Road Trips, v. 2, no. 2: Carousel 2/14/68 – Grateful Dead
Rhino/Grateful Dead Productions
The Grateful Dead’s Road Trips series continue to feature sublime material that is not only exploratory but fascinating for even the most hardened Deadhead cynic. Recorded at a venue soon to become Bill Graham’s Fillmore West, but co-leased briefly in early 1968 by the Grateful Dead, Jefferson Airplane and Quicksilver Messenger Service, the latest release from the Dead’s vault captures a moment when the band finally found their footing. This maturation process reached an early apex on Anthem of the Sun, an album that featured a combination of studio and live recordings culled from the Carousel—including this show—and a February tour of the Great Pacific Northwest.
On the newest Road Trips—the first complete show release in the series—the Dead appear to be venturing from their past as a really heady blues rock outfit with an acid trip edge and a weird bluegrass and folk past. The bulk of the material has long been circulating among collectors via a 1968 KMPX FM-broadcast, and a partial soundboard discovered in 1996, but the songs have never sounded this outstandingtruly in its HDCD-headphone glory. Officially, none of these nuggets has ever been released, and from February 14, neither Morning Dew nor Good Morning Little Schoolgirl has ever circulated.
Indeed, these two songs, heard here for the first time, are embryonic and a product of their times. Dew is rushed, and remains in one tempofast, sturdy, and without the patiently powerful ascension that created its great drama throughout the songs 30-year career in the Dead’s songbook. Sonny Boy Willaimson’s Schoolgirl, however, is always a sweet treat with Ron Pigpen McKernan handling harp and raunchy narrator duties.
Elsewhere, Dark Star is a brief paint-by-numbers, demo-like version of the soon-to-be improvisational monster, but the remaining segued sequence of China Cat Sunflower > The Eleven > Turn On Your Lovelight really cooks, and shows the band almost in a Wizard of Oz state of mind. The Dead are collectively moving together as one unit, slowly and with assured but stoned grace, from their sepia toned past into a full Technicolor realm, shortly after Dorothyuh, or in this case, Captain Trips himself, guitarist Jerry Garcia, opens the doorway to an entire generations group mind.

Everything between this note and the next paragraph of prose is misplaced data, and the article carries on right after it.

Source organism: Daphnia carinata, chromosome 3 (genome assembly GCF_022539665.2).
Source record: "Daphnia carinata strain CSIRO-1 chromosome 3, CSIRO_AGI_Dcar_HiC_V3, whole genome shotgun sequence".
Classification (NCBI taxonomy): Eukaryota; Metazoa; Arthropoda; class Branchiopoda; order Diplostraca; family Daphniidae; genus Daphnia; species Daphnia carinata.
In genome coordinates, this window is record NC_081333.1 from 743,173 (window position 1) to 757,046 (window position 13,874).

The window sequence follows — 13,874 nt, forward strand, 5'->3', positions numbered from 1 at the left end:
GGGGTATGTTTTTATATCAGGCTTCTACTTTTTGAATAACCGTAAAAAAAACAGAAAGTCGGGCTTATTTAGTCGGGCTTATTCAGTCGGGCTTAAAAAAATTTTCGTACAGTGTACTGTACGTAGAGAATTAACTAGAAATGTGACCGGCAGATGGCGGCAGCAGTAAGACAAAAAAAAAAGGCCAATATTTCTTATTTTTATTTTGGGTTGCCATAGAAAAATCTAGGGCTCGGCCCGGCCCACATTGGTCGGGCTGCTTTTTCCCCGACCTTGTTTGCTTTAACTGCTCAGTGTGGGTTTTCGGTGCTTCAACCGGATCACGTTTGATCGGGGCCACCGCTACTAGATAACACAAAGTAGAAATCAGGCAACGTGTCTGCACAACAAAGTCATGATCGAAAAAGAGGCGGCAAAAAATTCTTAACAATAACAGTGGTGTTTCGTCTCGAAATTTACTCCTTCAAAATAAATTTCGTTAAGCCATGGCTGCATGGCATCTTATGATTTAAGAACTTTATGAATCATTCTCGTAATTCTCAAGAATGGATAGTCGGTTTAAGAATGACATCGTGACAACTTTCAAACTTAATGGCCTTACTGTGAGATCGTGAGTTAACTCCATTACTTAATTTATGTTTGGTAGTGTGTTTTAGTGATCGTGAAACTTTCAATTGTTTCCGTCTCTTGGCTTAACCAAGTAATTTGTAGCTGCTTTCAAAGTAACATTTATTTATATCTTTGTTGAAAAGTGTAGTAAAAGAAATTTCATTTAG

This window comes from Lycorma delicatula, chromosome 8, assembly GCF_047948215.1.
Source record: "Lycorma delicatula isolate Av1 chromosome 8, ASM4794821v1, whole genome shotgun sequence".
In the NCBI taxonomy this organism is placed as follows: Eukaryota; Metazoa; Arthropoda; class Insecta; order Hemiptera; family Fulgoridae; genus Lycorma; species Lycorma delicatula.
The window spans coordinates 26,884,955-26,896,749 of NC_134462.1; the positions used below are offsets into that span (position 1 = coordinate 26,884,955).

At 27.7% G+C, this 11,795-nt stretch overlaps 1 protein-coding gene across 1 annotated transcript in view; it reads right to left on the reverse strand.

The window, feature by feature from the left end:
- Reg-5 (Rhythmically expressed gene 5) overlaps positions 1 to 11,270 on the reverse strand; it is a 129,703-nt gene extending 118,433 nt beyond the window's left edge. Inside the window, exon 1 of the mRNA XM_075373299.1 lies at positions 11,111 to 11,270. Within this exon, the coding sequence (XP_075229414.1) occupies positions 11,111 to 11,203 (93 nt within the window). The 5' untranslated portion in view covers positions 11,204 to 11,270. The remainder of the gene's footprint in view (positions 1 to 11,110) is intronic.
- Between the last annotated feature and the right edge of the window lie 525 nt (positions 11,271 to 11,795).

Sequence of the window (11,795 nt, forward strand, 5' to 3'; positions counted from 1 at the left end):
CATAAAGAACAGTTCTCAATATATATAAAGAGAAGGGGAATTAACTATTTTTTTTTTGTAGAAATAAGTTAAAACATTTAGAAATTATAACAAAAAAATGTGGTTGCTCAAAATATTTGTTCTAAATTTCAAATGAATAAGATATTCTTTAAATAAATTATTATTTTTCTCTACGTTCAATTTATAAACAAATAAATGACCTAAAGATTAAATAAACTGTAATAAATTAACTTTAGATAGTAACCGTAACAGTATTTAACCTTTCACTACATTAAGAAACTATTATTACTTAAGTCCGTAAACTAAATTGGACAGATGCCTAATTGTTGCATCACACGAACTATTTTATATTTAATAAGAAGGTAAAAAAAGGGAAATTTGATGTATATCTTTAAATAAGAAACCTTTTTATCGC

The second set begins what would become the Anthem sequence, and portions of this section do appear within the complicated mix of the album. The Other One suite is rolled out after a dedication to the late Neal Cassady, who is, of course, also name-checked in the Spanish Lady section of the suites lyrics. This version is focused and taut before one of the most beautiful segues in Dead history as the band effortlessly
flows into New Potato Caboose, and its warm and inviting textures. A brief Born Cross-Eyed is merely an appetizer for a spectacularly dark and spacey Spanish Jam, quite frankly, this passage is the highlight of the second set, but is the only song that was not included in the eventual Anthem album sequence from this second set.
Alligator > Caution (Do Not Stop on Tracks) pick the pace back up before the dissonant descent of Feedback. Pigpen, Garcia, and bassist Phil Lesh are in fine form, while rhythm guitarist Bob Weir and the twin drummers, Bill Kreutzmann and Mickey Hart rotate the tempo at will. The Dead encored with In the Midnight Hourjaunty and boisterous, Pigpen doing his patented Motown gestures with a booze-fueled twist.
A third disc features bonus material from tours earlier that winter. Included on the first disc is an extraordinary 20-minute version of Viola Lee Blues from Eureka (1/20), cursory versions of Beat It On Down the Line and Hurts Me Too from Seattle (1/23), and a nearly seven-minute Dark Star looking to climb out of its shell from Portlands Crystal Ballroom (2/2), a venue Phil Lesh returned to play in recent years in a nice little bookend to its Dead existence.
Another barnstorming sequence of Dark Star > China Cat Sunflower > The Eleven > Turn On Your Lovelight, also from Seattle, helps enhance the bonus trip, while, from that gig, one gets yet another funky version of Good Morning Little Schoolgirl. Finally, from Eugene (1/30), New Potato Caboose is given a great primal Dead workout as part of an essential Road Trips release in a formidable HDCD mix from the legendary vaults.